Cochlear implantation in Meniere's disease

Jacob B. Hunter, Brendan P. O׳Connell, David S. Haynes

Research output: Contribution to journalArticle

Abstract

Meniere's disease (MD) is characterized by fluctuating hearing loss, episodic vertigo, tinnitus, and aural fullness. Whether secondary to intervention or to natural disease progression, a considerable subset of patients with MD has nonserviceable hearing in at least one ear. As such, cochlear implantation counseling and decision-making in the setting of MD must take into account the patient׳s surgical history. In patients who have undergone prior surgical labyrinthectomy, particular care must be taken in identifying the incus and facial nerve as the lateral semicircular canal has been removed. Labyrinthectomy and cochlear implantation can also be performed simultaneously, with most authors identifying and exposing the round window through a posterior tympanotomy before undertaking the labyrinthectomy. Although there were initial concerns regarding audiometric outcomes due to neural damage or ossification following implantation after a prior labyrinthectomy, studies have shown that the audiologic benefits are similar to the general postlingually deafened adult population.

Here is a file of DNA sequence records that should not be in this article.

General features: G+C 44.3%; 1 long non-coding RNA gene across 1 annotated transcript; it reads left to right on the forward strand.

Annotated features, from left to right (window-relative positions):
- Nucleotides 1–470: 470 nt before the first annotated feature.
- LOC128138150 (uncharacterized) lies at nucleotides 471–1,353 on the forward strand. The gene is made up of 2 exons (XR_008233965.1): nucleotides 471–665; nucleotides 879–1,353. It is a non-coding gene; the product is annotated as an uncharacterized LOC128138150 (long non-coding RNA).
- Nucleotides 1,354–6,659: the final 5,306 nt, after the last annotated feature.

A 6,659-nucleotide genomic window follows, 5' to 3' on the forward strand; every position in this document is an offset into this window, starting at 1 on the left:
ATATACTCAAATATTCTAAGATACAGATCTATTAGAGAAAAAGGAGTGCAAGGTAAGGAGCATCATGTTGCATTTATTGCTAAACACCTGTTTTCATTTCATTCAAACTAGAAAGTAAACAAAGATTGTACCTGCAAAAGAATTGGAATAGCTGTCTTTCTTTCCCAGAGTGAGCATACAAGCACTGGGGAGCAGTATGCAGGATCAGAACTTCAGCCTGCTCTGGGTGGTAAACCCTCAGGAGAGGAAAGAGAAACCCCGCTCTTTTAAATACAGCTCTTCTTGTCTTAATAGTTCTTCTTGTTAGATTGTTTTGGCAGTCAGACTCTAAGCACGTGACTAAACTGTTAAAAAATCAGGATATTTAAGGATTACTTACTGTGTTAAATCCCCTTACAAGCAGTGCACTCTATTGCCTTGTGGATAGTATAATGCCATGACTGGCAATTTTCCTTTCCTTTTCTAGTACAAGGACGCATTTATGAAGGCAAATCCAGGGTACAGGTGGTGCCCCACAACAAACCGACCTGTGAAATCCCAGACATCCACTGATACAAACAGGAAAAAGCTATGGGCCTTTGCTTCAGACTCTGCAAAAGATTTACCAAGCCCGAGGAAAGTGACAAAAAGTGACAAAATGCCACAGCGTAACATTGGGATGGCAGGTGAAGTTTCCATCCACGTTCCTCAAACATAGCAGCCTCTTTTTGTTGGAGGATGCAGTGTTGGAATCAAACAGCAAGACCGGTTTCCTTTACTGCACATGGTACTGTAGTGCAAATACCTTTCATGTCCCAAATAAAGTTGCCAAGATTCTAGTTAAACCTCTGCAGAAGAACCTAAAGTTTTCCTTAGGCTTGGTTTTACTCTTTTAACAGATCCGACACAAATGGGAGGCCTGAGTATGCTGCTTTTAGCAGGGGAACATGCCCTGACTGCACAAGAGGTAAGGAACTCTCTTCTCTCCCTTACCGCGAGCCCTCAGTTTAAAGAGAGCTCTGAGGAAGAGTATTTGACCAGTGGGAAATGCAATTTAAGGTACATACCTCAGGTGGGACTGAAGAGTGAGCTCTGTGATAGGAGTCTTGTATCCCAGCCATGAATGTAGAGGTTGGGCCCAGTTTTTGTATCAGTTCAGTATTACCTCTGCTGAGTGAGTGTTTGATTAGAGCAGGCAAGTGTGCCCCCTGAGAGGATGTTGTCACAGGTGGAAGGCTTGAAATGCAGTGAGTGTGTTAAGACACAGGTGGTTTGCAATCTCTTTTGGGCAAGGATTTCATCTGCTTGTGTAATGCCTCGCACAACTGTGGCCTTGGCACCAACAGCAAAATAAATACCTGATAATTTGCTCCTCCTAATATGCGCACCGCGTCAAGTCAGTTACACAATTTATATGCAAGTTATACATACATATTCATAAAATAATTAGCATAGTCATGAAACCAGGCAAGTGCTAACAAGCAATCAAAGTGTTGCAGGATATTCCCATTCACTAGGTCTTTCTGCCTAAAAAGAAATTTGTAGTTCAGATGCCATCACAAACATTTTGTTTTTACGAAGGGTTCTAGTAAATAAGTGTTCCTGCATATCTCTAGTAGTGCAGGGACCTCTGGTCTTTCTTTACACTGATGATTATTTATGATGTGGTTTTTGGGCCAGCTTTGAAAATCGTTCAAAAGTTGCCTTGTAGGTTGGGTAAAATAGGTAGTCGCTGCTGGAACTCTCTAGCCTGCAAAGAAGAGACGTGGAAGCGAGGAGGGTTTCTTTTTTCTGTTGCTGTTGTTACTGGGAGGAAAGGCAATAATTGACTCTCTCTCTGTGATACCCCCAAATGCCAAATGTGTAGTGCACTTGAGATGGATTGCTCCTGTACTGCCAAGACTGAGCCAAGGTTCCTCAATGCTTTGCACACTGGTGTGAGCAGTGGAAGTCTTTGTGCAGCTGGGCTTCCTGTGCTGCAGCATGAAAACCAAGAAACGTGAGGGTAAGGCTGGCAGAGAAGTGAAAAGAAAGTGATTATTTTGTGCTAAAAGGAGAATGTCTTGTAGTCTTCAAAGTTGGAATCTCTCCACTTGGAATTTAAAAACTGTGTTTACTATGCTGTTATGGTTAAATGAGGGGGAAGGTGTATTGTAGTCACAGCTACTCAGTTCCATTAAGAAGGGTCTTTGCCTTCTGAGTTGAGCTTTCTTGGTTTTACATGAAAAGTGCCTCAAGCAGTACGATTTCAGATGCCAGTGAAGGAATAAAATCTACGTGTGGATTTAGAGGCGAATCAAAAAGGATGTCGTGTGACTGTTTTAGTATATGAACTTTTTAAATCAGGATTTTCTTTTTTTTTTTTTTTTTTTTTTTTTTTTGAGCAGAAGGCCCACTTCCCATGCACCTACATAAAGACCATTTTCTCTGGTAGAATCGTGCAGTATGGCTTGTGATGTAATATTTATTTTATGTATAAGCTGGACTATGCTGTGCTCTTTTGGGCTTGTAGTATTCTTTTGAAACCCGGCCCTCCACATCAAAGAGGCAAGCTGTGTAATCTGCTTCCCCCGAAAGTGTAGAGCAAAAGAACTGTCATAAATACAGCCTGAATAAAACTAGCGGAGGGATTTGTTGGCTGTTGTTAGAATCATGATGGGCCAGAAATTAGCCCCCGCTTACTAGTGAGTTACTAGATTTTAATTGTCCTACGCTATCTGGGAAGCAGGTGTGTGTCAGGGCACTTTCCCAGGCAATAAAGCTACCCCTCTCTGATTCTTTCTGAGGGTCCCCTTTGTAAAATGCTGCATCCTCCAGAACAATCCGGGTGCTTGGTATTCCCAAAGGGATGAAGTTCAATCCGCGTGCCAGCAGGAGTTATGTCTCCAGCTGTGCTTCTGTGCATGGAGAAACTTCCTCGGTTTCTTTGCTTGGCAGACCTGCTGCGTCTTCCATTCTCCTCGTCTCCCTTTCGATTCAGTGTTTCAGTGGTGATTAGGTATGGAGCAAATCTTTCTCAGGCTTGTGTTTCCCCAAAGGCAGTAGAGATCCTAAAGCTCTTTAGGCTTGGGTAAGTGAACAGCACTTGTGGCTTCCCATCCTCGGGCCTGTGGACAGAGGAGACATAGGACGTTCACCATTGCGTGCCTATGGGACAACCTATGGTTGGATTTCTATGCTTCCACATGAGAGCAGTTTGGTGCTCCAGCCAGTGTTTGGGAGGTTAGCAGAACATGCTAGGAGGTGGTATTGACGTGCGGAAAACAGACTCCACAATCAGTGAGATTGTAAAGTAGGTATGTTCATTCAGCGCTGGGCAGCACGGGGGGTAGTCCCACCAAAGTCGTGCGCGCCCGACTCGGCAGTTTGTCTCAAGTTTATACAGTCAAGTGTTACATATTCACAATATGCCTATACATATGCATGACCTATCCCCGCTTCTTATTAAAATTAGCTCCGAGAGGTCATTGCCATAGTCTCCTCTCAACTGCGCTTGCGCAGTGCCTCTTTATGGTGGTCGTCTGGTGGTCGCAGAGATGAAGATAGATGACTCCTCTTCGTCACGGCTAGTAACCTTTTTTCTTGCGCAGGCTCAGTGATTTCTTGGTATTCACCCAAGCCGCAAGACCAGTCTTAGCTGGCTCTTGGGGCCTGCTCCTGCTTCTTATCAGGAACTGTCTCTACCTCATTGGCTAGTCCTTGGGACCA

Original languageEnglish (US)
Pages (from-to)205-209
Number of pages5
JournalOperative Techniques in Otolaryngology - Head and Neck Surgery
Volume27
Issue number4
DOIs
StatePublished - Dec 1 2016

ASJC Scopus subject areas

  • Surgery
  • Otorhinolaryngology

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